Class Action:1681m Thomas v. Cendant Mortgage

David A. Szwak

Class Action:1681m Thomas v. Cendant Mortgage

Postby David A. Szwak » Sun Dec 11, 2005 2:07 pm

Not Reported in F.Supp.2d, 2005 WL 579903 (E.D.Pa.)

United States District Court,
E.D. Pennsylvania.
Joseph THOMAS, on behalf of himself and all others similarly situated,
v.
CENDANT MORTGAGE
No. 03-1672.
March 11, 2005.

MEMORANDUM AND ORDER

ONEILL, J.
*1 Plaintiff, Joseph Thomas, filed a class action complaint against defendant, Cendant Mortgage, on March 19, 2003, alleging that defendant violated two provisions of the Fair Credit Reporting Act ("FCRA"), 15 U.S.C. §§ 1681m(a) and 1681m(b) (2004). I issued an opinion denying defendant's motion to dismiss, denying defendant's motion for summary judgment with respect to plaintiff's Section 1681m(a) claim, and granting defendant's motion for summary judgment with respect to plaintiff's Section 1681m(b) claim. Therefore, plaintiff's Section 1681m(a) claim is the only claim remaining in this case. Before me now is plaintiff's "motion for leave to take class action discovery and to proceed with case as class action" and defendant's opposition thereto.
The facts underlying Thomas' individual claim are discussed in my November 15, 2004 opinion. Thomas v. Cendant Mort., No. 03-1672, 2004 WL 2600772 (E.D.Pa. November 15, 2004). There are two relevant holdings from that opinion. First, I held, as a matter of law, that Cendant did not rely upon any credit information supplied by any non-consumer reporting agency, including Fannie Mae. Rather, the evidence indicated that Cendant based its loan determination solely on Thomas' credit report provided by CBC Companies. Second, I held that, as a matter of law, Cendant does not maintain a policy of non-disclosure with respect to information obtained from consumer protection agencies. Although Cendant does maintain a policy of non-disclosure with respect to information obtained from non-consumer reporting agencies, such a policy does not violate the Fair Credit Reporting Act ("FCRA").
I. Class Action Status
Focusing on the heart of matter, Thomas fails to allege properly that questions of law or fact common to the members of the putative class predominate over any questions affecting only individual members. See Fed.R.Civ.P. 23(b)(3). In his complaint, Thomas defines the putative class to include:
All persons residing in the United States of America who applied for a mortgage with Cendant Mortgage within the two years preceding the filing of this action whose applications Cendant denied or did not approve at the most favorable terms and interest rate available based, in whole or in part, on information contained in a consumer report or from Fannie Mae or Freddie Mac.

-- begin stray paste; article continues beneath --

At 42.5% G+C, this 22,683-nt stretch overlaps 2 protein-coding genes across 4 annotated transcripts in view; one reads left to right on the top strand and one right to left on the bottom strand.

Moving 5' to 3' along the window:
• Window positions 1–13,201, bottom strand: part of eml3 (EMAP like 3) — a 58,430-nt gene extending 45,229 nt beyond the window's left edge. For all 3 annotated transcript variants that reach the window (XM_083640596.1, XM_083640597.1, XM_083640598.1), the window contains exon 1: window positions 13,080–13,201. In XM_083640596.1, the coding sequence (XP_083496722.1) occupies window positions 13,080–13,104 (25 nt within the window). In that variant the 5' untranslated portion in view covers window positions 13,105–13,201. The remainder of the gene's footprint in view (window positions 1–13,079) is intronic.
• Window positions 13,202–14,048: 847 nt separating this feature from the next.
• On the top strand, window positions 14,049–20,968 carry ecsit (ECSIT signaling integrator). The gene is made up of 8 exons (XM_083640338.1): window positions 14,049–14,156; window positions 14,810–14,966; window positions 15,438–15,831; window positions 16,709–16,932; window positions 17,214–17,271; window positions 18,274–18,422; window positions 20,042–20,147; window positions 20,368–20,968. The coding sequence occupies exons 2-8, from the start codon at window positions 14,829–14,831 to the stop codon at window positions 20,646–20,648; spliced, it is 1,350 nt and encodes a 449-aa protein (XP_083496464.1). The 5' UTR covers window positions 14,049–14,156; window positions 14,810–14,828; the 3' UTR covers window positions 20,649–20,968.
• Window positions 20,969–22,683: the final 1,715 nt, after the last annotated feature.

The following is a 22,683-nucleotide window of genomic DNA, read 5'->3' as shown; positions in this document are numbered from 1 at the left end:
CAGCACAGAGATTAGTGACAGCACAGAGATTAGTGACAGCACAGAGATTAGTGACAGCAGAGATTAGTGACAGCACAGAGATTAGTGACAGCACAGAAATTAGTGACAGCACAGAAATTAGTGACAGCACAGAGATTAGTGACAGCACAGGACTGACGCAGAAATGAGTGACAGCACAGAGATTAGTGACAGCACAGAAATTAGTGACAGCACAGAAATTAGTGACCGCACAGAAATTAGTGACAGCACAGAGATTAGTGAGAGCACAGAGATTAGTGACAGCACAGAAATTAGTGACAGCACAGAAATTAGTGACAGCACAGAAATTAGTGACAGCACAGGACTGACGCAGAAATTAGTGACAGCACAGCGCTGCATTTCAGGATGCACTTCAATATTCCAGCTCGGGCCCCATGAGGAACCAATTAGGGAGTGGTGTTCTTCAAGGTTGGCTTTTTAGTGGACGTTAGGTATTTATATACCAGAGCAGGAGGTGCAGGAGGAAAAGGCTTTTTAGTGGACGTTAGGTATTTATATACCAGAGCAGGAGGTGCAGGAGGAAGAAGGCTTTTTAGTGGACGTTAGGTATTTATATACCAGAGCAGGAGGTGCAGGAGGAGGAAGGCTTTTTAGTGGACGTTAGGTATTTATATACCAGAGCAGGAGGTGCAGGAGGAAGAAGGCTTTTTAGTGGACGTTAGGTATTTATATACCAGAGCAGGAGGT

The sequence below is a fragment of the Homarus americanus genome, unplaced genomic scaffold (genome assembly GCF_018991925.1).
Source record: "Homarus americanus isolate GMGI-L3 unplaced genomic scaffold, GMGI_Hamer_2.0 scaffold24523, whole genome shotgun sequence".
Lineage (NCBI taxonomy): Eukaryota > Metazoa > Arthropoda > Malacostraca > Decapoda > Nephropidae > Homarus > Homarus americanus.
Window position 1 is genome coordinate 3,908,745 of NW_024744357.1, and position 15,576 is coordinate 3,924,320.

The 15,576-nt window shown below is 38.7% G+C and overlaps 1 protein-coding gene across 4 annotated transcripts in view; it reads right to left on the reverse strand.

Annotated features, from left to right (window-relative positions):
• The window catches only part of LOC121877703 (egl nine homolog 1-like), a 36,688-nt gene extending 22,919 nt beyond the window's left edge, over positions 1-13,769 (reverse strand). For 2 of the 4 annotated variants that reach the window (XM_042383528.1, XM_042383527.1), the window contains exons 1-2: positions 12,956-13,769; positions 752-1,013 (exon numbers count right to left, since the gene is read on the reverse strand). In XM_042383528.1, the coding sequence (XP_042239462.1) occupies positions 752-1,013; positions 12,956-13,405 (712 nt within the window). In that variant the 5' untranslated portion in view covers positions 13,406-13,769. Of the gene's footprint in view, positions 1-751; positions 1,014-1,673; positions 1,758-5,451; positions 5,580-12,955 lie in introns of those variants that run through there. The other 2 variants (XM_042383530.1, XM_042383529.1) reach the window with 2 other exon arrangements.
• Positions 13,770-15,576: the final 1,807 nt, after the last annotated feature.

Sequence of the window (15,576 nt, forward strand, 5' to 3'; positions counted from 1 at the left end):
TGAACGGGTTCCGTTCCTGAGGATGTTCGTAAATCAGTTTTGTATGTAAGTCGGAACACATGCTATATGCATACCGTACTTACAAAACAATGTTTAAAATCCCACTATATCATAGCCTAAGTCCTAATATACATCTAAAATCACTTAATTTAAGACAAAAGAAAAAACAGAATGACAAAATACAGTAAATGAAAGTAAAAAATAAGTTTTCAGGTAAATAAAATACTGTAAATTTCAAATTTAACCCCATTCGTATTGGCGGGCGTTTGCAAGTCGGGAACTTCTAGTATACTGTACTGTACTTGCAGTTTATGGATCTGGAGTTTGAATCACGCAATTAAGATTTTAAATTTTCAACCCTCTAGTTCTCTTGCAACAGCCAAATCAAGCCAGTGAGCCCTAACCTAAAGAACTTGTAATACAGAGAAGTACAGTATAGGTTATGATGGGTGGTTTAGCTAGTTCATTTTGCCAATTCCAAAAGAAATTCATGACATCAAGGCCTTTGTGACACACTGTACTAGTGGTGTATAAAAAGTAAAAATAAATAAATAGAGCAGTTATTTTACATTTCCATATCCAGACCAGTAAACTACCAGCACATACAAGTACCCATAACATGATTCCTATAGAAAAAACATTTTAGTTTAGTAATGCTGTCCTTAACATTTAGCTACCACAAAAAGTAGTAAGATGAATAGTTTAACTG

My previous opinion eliminates the claims of Thomas under Section 1681m(b) with respect to non-consumer reporting agencies, including Fannie Mae and Freddie Mac, and eliminates the theory that Cendant maintained a policy of non-disclosure with respect to information obtained from consumer protection agencies. Flying in the face of my holding, however, Thomas continues to argue that:
[Cendant] intentionally carries out a corporate policy and practice of not disclosing its reliance on consumer reports and non-consumer reports obtained from third party Fannie Mae to those mortgage applicants against whom it takes adverse action. Whether [Cendant] does indeed engage in such a policy and practice is a threshold common question which predominates over all others.
*2 (Pl.'s Motion, p. 19). I will not change my previous rulings. My opinion leaves intact only the claims of Thomas with respect to consumer reporting agencies, here CBC Companies, under Section 1681m(a).
Beyond his attempt for a second bite at the judicial apple, Thomas appears to pursue the theory that Cendant denied (or did not approve at the most favorable terms and interest rate available) the applications of a class of individuals based on information obtained from CBC Companies in violation of Section 1681m(a). Under this theory, Thomas' class definition must allege that Cendant somehow denied (or did not approve at the most favorable terms and interest rate available) the applications of multiple individuals based on information contained in consumer reports relating to such individuals without the theory that Cendant maintained such a policy.